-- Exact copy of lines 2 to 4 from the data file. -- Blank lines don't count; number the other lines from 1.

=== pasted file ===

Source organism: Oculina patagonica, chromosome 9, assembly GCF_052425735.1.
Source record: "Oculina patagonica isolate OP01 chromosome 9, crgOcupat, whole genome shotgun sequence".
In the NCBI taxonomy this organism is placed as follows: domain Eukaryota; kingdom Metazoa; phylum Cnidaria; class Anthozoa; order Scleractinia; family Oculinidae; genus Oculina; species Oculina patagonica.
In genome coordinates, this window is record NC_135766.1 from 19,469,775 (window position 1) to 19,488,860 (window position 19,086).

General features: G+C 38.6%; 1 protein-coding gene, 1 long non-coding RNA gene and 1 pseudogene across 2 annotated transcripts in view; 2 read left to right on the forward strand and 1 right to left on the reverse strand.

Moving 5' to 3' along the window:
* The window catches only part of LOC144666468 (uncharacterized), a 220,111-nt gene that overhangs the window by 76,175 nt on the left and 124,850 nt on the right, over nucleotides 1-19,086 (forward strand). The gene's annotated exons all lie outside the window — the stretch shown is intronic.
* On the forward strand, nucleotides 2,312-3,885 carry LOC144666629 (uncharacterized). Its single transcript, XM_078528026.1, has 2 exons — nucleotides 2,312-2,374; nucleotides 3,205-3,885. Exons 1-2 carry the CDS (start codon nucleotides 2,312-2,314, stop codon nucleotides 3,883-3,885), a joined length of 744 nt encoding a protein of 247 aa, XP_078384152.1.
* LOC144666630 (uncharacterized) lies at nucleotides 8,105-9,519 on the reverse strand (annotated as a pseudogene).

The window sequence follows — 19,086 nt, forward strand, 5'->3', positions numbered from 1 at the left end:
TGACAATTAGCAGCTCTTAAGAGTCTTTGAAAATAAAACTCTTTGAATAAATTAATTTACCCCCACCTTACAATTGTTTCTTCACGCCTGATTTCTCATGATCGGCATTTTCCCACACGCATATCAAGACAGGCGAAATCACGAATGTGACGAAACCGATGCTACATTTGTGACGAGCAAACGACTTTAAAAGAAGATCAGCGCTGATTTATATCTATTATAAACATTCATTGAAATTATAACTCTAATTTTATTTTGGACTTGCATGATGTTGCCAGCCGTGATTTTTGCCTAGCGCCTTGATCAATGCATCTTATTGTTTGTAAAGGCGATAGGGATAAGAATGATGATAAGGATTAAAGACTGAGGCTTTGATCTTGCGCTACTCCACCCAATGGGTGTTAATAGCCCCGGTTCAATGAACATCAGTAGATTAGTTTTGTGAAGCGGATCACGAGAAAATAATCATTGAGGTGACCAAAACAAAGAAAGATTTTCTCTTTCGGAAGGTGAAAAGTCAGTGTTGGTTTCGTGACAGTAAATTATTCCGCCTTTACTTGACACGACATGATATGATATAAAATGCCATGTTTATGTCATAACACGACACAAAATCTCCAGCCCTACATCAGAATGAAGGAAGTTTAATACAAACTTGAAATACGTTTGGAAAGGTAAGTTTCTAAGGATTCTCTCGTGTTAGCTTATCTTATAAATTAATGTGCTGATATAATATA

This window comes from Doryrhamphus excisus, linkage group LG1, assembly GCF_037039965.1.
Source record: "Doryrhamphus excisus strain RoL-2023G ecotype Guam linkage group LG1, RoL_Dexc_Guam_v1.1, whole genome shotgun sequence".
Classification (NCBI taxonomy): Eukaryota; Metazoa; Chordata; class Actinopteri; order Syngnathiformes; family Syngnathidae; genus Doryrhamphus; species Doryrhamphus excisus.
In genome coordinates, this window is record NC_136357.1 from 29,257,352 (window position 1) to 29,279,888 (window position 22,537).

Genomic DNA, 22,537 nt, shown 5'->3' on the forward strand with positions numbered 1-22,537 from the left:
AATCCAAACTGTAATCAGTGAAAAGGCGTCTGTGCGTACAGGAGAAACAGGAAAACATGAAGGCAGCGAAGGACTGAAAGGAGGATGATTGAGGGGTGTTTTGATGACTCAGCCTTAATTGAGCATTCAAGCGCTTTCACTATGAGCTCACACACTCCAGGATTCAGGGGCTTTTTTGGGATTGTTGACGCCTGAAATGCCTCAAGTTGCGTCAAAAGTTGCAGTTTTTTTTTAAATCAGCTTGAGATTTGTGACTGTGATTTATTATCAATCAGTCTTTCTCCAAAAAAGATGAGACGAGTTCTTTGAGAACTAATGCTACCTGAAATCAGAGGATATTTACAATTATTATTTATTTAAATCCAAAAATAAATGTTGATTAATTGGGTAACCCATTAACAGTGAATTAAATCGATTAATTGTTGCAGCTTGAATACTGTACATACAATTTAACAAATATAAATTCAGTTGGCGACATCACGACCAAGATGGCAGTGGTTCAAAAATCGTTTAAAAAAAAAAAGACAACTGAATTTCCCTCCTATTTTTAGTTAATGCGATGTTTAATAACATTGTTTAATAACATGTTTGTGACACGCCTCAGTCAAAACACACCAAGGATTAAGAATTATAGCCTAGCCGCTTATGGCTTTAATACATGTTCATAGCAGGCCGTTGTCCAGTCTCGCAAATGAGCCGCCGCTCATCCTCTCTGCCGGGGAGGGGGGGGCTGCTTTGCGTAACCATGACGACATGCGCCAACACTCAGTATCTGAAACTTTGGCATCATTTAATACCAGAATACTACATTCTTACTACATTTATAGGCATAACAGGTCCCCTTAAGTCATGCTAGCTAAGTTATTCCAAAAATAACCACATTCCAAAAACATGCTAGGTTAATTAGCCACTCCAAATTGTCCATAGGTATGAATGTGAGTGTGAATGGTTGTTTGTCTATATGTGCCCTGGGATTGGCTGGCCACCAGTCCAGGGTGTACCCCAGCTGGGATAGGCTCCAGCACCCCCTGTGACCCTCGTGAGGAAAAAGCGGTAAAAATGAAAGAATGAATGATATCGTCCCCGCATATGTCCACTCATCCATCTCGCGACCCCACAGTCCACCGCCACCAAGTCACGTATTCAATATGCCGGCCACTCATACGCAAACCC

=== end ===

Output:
Source record: "Oculina patagonica isolate OP01 chromosome 9, crgOcupat, whole genome shotgun sequence".
In the NCBI taxonomy this organism is placed as follows: domain Eukaryota; kingdom Metazoa; phylum Cnidaria; class Anthozoa; order Scleractinia; family Oculinidae; genus Oculina; species Oculina patagonica.
In genome coordinates, this window is record NC_135766.1 from 19,469,775 (window position 1) to 19,488,860 (window position 19,086).